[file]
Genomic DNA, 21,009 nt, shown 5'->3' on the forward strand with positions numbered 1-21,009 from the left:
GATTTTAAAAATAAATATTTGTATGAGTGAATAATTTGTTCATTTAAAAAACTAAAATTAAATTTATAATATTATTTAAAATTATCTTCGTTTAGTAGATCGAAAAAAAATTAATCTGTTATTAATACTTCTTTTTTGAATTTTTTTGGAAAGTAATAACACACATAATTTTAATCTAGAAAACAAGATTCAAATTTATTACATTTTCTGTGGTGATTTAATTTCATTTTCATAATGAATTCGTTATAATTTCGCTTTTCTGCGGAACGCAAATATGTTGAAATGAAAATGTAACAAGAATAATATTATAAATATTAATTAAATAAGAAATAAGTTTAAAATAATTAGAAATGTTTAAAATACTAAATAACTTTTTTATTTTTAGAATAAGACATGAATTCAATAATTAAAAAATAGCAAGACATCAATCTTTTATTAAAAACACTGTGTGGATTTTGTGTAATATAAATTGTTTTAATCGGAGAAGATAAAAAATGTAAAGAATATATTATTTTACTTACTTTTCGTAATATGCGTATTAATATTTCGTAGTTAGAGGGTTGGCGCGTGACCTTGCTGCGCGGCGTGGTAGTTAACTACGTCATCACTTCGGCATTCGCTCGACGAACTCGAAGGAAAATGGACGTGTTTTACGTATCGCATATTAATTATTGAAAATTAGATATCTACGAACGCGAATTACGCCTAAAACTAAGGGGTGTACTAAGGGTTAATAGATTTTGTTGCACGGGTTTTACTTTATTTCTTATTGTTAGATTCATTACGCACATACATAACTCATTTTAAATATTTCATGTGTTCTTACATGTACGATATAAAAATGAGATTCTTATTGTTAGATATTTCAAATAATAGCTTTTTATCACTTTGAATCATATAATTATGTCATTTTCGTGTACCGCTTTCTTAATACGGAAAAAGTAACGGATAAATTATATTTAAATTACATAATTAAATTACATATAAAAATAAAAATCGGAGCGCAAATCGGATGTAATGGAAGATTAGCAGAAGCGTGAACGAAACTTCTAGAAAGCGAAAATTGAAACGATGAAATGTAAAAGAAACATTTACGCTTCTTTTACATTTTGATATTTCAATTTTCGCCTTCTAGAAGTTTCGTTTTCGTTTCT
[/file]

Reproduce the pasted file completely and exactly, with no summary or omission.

Genomic DNA, 21,009 nt, shown 5'->3' on the forward strand with positions numbered 1-21,009 from the left:
GATTTTAAAAATAAATATTTGTATGAGTGAATAATTTGTTCATTTAAAAAACTAAAATTAAATTTATAATATTATTTAAAATTATCTTCGTTTAGTAGATCGAAAAAAAATTAATCTGTTATTAATACTTCTTTTTTGAATTTTTTTGGAAAGTAATAACACACATAATTTTAATCTAGAAAACAAGATTCAAATTTATTACATTTTCTGTGGTGATTTAATTTCATTTTCATAATGAATTCGTTATAATTTCGCTTTTCTGCGGAACGCAAATATGTTGAAATGAAAATGTAACAAGAATAATATTATAAATATTAATTAAATAAGAAATAAGTTTAAAATAATTAGAAATGTTTAAAATACTAAATAACTTTTTTATTTTTAGAATAAGACATGAATTCAATAATTAAAAAATAGCAAGACATCAATCTTTTATTAAAAACACTGTGTGGATTTTGTGTAATATAAATTGTTTTAATCGGAGAAGATAAAAAATGTAAAGAATATATTATTTTACTTACTTTTCGTAATATGCGTATTAATATTTCGTAGTTAGAGGGTTGGCGCGTGACCTTGCTGCGCGGCGTGGTAGTTAACTACGTCATCACTTCGGCATTCGCTCGACGAACTCGAAGGAAAATGGACGTGTTTTACGTATCGCATATTAATTATTGAAAATTAGATATCTACGAACGCGAATTACGCCTAAAACTAAGGGGTGTACTAAGGGTTAATAGATTTTGTTGCACGGGTTTTACTTTATTTCTTATTGTTAGATTCATTACGCACATACATAACTCATTTTAAATATTTCATGTGTTCTTACATGTACGATATAAAAATGAGATTCTTATTGTTAGATATTTCAAATAATAGCTTTTTATCACTTTGAATCATATAATTATGTCATTTTCGTGTACCGCTTTCTTAATACGGAAAAAGTAACGGATAAATTATATTTAAATTACATAATTAAATTACATATAAAAATAAAAATCGGAGCGCAAATCGGATGTAATGGAAGATTAGCAGAAGCGTGAACGAAACTTCTAGAAAGCGAAAATTGAAACGATGAAATGTAAAAGAAACATTTACGCTTCTTTTACATTTTGATATTTCAATTTTCGCCTTCTAGAAGTTTCGTTTTCGTTTCT